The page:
The lateral dimensions of the layer of TiN are set, as by known etching techniques, to establish an appropriate area size for the upper plate of the capacitor being formed. The dimensions of the second polysilicon layer 22 may be set correspondingly, and the two layers aligned. The thickness of the TiN layer may be about 600 Å, and the polysilicon thickness may be about 3500 Å. The polysilicon of this layer (Poly 2) is doped in known manner to make it electrically conductive, as by diffusion of phosphorous into the polysilicon.

A third layer 24 of silicon oxide (SiO2) then is applied over the already-formed capacitor elements, as by chemical vapor deposition. Alternative deposition techniques, such as described above for the capacitor dielectric 18, can also be used. A contact hole 26 is formed through this oxide 24, immediately above the Poly 2 layer, as by known etching.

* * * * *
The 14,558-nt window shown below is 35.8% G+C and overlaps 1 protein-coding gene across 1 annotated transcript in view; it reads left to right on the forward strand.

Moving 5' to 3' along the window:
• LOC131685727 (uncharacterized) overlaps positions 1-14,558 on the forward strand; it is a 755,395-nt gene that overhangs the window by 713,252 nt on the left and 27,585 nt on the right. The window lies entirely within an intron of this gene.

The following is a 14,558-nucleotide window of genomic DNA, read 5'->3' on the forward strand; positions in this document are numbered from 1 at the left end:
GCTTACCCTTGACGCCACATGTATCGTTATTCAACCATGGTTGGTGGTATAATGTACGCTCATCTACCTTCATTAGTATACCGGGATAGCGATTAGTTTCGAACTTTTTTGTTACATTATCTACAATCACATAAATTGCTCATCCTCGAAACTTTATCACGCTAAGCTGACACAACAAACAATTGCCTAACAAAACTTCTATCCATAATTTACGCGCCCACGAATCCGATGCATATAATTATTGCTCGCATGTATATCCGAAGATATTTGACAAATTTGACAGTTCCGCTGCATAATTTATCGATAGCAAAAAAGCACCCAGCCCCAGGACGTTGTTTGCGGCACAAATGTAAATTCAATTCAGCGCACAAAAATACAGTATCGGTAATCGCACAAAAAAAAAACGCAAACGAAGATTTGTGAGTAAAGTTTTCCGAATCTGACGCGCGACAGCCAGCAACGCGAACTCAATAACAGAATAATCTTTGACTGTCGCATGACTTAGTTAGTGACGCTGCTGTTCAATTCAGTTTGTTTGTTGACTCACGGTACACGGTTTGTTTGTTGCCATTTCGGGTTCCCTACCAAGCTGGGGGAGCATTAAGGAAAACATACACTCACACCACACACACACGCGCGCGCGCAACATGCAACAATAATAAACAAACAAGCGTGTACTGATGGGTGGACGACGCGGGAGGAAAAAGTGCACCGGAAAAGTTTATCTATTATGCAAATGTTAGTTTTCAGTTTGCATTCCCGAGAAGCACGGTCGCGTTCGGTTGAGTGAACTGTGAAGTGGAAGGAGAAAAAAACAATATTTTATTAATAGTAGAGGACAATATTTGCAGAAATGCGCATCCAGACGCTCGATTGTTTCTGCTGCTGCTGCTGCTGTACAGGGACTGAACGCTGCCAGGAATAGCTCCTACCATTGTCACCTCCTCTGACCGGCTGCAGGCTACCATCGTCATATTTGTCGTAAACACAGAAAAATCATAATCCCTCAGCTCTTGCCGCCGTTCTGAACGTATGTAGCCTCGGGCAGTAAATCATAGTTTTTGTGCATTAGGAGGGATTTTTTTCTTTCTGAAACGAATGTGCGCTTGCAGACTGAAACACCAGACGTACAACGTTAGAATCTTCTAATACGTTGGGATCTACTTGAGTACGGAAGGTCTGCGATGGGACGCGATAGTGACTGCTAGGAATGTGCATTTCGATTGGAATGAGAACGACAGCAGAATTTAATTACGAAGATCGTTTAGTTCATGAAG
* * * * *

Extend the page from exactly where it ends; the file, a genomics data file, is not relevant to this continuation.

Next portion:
A layer 28 of metallization (typically Aluminum) then is laid down over the oxide 24. A portion of this metallization will extend down through the contact hole 26 to make electrical connection to the layer 22 (Poly 2). Since the polysilicon is conductive, this will establish electrical connection from the metallization 28 to the layer 20 of TiN (which is the upper plate of the capacitor).

Electrical connection may be made to the lower capacitor plate (i.e., the layer 16 of TiSi2) by various known means (not shown), such as by extending the layer 16 laterally to a location where connection to it can be made through a separate contact hole through the oxide 24.